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MRC approves draft Mekong river development strategy

Pech Sotheary / Khmer Times Share:
A ferry is seen transporting sand along the confluence of the Mekong, Tonle Sap and Bassac Rivers in Phnom Penh, commonly called Chaktomuk. MRC

The Mekong River Commission has approved a draft Mekong basin development strategy to respond to critical environmental and social pressures from ongoing and planned developments and climate change in the Mekong River Basin.

An Pich Hatda, MRC Secretariat chief executive officer, said yesterday that over the last decade, the Mekong River has come under increasing threat from climate change, water resources development projects such as hydropower dams, irrigation projects, sand mining and population increases.

He noted these challenges have been identified in the MRC’s State of the Basin Report 2018 and the Council Study.

Mr  Pich Hatda said all stakeholders, including Cambodia, Laos, Thailand and Vietnam have called for a more proactive regional approach to basin planning and management to optimise economic benefits while continuing to protect the Mekong’s rich natural resources and people’s livelihoods.

In response to this call, he said the MRC Joint Committee held a special meeting early this month to endorse, ad-referendum, a 10-year Basin Development Strategy that will pave the way for a final consideration and approval by the MRC  Council comprising the four  relevant ministers from member countries before the MRC and all relevant parties can begin timely implementation next year.

“Our new strategy takes a more focused whole-of-basin approach to guide everyone involved in Mekong water-related issues towards achieving improvements in the environmental, social and economic state of the Mekong River Basin, with benefits to all basin countries and peoples,” Mr Hatda said.

In a statement on Friday, the MRC said the new basin development strategy identifies key issues faced by basin countries in developing and managing the water and related resources and sets out the way in which the countries agree to jointly address these issues in order to promote the sustainable development of the basin, in-line with the aims and intent of the 1995 Mekong Agreement.

MRC noted that the BDS sets five strategic priorities to respond to demanding challenges facing the basin.

These include maintaining the ecological function of the Mekong River Basin, enabling inclusive access and utilisation of the basin’s water and related resources, improving optimal and sustainable development of water and related sectors, strengthening resilience against disasters and boosting cooperation among all basin countries and stakeholders.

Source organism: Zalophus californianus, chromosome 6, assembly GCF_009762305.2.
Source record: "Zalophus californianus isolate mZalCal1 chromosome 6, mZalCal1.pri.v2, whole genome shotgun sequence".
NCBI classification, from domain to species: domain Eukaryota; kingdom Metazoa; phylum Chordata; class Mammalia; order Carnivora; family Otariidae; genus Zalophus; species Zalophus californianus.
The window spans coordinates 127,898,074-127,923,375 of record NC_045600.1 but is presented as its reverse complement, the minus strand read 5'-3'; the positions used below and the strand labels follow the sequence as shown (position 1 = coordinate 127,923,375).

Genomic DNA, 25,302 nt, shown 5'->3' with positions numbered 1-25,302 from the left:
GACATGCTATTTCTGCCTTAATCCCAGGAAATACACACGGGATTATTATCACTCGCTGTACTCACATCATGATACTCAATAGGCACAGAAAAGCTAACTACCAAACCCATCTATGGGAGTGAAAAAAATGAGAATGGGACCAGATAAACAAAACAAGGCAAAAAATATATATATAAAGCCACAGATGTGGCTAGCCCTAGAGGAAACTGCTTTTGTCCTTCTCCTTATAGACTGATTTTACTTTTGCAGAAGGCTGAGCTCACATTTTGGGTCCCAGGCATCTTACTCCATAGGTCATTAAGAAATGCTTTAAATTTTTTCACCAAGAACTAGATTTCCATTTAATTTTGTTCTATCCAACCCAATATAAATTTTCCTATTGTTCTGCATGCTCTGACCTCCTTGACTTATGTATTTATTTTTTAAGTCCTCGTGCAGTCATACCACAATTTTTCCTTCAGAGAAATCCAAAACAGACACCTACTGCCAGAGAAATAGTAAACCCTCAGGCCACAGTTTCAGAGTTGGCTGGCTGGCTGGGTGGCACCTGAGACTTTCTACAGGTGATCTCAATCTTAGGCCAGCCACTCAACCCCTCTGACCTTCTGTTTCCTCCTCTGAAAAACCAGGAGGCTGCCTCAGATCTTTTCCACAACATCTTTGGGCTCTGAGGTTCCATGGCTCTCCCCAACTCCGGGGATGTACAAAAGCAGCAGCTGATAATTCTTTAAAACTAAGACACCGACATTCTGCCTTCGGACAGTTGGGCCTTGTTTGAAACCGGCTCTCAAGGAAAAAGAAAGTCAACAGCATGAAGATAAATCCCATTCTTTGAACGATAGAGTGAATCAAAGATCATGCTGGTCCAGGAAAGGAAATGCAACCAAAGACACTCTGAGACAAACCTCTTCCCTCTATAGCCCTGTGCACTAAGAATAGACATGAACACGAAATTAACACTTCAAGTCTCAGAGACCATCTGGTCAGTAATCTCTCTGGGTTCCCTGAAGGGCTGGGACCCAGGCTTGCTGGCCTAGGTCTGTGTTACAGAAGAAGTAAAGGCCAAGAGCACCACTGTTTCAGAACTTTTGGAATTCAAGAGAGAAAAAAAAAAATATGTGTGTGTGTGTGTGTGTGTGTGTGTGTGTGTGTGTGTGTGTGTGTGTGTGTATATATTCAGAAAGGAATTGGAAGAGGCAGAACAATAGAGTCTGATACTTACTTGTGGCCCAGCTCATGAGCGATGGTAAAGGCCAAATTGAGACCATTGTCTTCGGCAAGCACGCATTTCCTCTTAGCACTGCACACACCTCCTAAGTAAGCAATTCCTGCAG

“Key outputs to be delivered in the next ten years by all relevant parties in cooperation are diverse but all aim to protect the river and livelihoods, as developments accelerate and climate change intensifies,” the statement said.

It said these deliverables will include maintenance of acceptable flows and water quality that cover plastic waste management, putting in place a basin-wide sediment management plan and ensuring there are effective fish passes. They will be extended to include improved flood and drought forecasting and communication with the public and cooperation and coordination mechanisms for data and information sharing on water infrastructure and related water emergencies.

So Sophort, secretary general of Cambodia National Mekong Committee, could not be reached for comment yesterday.

Mak Bunthoeurn, Rivers coalition in Cambodia Coordinator of the NGO Forum on Cambodia, said yesterday that through the draft Mekong basin development strategy, organisations that work on issues related to water governance in Cambodia have also agreed to submit some requests to the MRC for review and consideration to ensure sustainable management of the Mekong River Basin.

“The BDS priorities should highlight the importance of the maintenance of high water-flow in the wet season for the migration of fish to their feeding and spawning ground,” he said.

Mr Bunthoeurn said the MRC should further expand its cooperation with China on providing transparent information on water flows so that Lower Mekong countries can benefit from upstream development, explore and promote renewable energy such as solar and wind that have the potential to reduce pressure and conserve biodiversity in the Mekong River.

He also requested improved information disclosure, including details of development projects, to better facilitate stakeholder participation in consultations and the provision of  more opportunities for representatives of civil society organistions and communities to participate in consultations on river basin development projects.


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